Why ‘It: Chapter Two’ Had To Be Nearly 3 Hours
Everybody knew Stephen King’s It was too big for one movie. It was over 1100 pages, and the previous adaptation was a two-night TV miniseries. So It: Chapter One focused on the story of the children in Derry battling Pennywise (Bill Skarsgard) in the Summer of 1989. It: Chapter Two focuses on them returning to Derry as adults 27 years later. However, even adapting only half the book, It: Chapter Two runs 169 minutes, nearly three hours.
Three hours only means more It goodness to love, and almost an extra hour of terrifying thrills. Screenwriter Gary Dauberman, who wrote both Chapter One and Chapter Two, spoke with Showbiz Cheat Sheet about the adaptation. It: Chapter Two is in theaters Friday, September 6.
The one part of the ‘It’ story that made ‘Chapter Two’ longer
For the most part, separating the movie into one film about the kids and another about the adults divided the book fairly evenly. It was reaching the climax that added running time to It: Chapter Two.
“I think the third act is such a big metaphysical set piece in the novel that I knew that was going to take up a large part of our real estate,” Dauberman said. “So yeah, it becomes unwieldy just because of the nature of we want to tell a complete and have a finality to the story and make it this is the end.”
The ensemble of ‘It’ takes time too
There are just as many characters in It: Chapter Two as there were in Chapter One, only now they’re all grown up.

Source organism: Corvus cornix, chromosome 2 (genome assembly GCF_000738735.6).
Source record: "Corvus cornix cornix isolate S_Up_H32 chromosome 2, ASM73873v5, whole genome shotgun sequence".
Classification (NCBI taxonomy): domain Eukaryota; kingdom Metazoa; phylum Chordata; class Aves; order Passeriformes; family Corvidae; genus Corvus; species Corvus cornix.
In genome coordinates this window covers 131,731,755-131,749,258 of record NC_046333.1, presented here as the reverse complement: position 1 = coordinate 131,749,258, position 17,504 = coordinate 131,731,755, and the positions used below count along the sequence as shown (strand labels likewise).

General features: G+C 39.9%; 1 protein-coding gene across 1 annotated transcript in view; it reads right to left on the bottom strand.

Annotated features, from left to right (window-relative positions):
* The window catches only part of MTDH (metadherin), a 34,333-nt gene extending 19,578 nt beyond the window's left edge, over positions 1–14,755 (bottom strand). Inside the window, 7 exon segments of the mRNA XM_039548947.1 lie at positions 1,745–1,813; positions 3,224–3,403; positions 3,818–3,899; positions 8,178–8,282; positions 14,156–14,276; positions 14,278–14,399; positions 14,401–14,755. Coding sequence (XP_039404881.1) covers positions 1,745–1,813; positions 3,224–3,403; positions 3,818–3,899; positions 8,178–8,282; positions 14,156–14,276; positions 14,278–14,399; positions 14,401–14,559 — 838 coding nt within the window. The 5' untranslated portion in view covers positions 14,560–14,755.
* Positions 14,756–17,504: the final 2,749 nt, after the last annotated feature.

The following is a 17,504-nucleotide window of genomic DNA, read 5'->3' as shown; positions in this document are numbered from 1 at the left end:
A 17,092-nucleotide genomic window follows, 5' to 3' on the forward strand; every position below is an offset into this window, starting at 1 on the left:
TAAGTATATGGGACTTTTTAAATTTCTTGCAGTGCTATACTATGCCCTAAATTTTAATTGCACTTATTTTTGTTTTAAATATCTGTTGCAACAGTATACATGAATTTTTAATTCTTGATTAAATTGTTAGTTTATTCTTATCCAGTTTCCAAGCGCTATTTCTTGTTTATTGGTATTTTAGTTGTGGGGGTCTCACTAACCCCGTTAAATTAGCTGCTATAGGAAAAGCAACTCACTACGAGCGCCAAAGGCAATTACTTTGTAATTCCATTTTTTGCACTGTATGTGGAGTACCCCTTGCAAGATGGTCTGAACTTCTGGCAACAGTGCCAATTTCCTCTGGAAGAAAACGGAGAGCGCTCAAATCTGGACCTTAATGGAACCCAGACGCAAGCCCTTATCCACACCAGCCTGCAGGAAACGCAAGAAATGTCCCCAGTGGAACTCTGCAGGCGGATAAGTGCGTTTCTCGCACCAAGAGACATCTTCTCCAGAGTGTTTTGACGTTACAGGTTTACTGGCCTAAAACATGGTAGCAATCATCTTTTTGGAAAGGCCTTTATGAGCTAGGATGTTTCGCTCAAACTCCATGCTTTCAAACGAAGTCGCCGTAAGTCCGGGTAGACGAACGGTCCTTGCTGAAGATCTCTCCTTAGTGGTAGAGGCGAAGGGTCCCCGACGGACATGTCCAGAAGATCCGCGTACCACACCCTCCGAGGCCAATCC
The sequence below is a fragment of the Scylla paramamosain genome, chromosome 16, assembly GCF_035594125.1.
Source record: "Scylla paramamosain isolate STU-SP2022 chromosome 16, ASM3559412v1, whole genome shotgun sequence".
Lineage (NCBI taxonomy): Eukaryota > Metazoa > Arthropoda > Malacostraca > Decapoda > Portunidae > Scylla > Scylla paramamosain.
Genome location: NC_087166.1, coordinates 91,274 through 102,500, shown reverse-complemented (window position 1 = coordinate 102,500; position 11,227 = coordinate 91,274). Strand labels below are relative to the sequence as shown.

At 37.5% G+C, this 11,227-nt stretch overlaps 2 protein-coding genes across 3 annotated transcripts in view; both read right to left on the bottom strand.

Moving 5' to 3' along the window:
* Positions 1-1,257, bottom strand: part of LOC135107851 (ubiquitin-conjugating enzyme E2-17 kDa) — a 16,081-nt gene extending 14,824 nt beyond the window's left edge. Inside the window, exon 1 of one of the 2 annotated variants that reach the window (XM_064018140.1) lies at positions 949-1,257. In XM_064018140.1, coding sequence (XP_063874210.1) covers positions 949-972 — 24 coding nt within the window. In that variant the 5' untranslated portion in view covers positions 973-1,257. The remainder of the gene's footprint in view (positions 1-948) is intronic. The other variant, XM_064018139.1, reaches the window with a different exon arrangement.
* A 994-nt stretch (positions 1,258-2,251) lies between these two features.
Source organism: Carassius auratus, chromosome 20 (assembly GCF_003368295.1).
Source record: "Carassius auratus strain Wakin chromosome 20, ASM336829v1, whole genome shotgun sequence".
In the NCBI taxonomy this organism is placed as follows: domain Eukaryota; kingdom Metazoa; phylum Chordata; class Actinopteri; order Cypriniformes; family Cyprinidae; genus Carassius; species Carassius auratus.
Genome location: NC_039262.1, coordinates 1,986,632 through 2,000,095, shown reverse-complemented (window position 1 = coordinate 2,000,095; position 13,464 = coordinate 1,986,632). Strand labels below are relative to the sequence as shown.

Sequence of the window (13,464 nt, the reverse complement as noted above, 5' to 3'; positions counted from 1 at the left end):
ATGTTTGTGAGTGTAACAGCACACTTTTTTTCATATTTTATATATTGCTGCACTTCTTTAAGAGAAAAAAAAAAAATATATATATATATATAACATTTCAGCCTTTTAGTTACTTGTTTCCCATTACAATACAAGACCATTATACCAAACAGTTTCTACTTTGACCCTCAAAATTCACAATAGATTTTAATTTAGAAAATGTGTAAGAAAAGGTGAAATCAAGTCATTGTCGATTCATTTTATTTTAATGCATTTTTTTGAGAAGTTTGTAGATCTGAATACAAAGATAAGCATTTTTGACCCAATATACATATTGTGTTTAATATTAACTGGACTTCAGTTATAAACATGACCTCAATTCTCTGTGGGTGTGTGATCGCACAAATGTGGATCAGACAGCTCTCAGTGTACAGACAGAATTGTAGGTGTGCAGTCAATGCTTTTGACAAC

“Also it’s always unwieldy when you’re dealing with seven characters,” Dauberman said. “You’ve got to make sure that they all have their due and contribution to the story.”
‘It: Chapter Two’ has all the characters twice
It: Chapter One only had the characters as children. It: Chapter Two has them all as adults, but still flashes back to visit them as children again. While the kids aren’t in as many scenes as the adults, it does add to the story.
“You want to see Eddie and Richie play off each other,” Dauberman said. “You want to see Stanley. You do have the temptation to write more but also I had the excitement of what the adults were going to do, what the cast were going to do with the adult versions that I was never like oh man, I wish we were back with the kids. That’s what I did not want to happen. You want the audience to be with the adults as much as they were with the kids in the first one.”
Pennywise is a slowpoke in ‘It: Chapter Two’
Pennywise has many opportunities where he corners a character alone and gets close enough to eat them. He likes to play with his food though, so Pennywise messing with the characters also gives Chapter Two more time to tell its story.
“I think as an adult, he’s playing with their psychology,” Dauberman said. “I think he wants to season their skin as well. The meat tastes sweeter when they can reconnect with their youth so I think there’s that. So yes, I think there’s a method to his madness there.”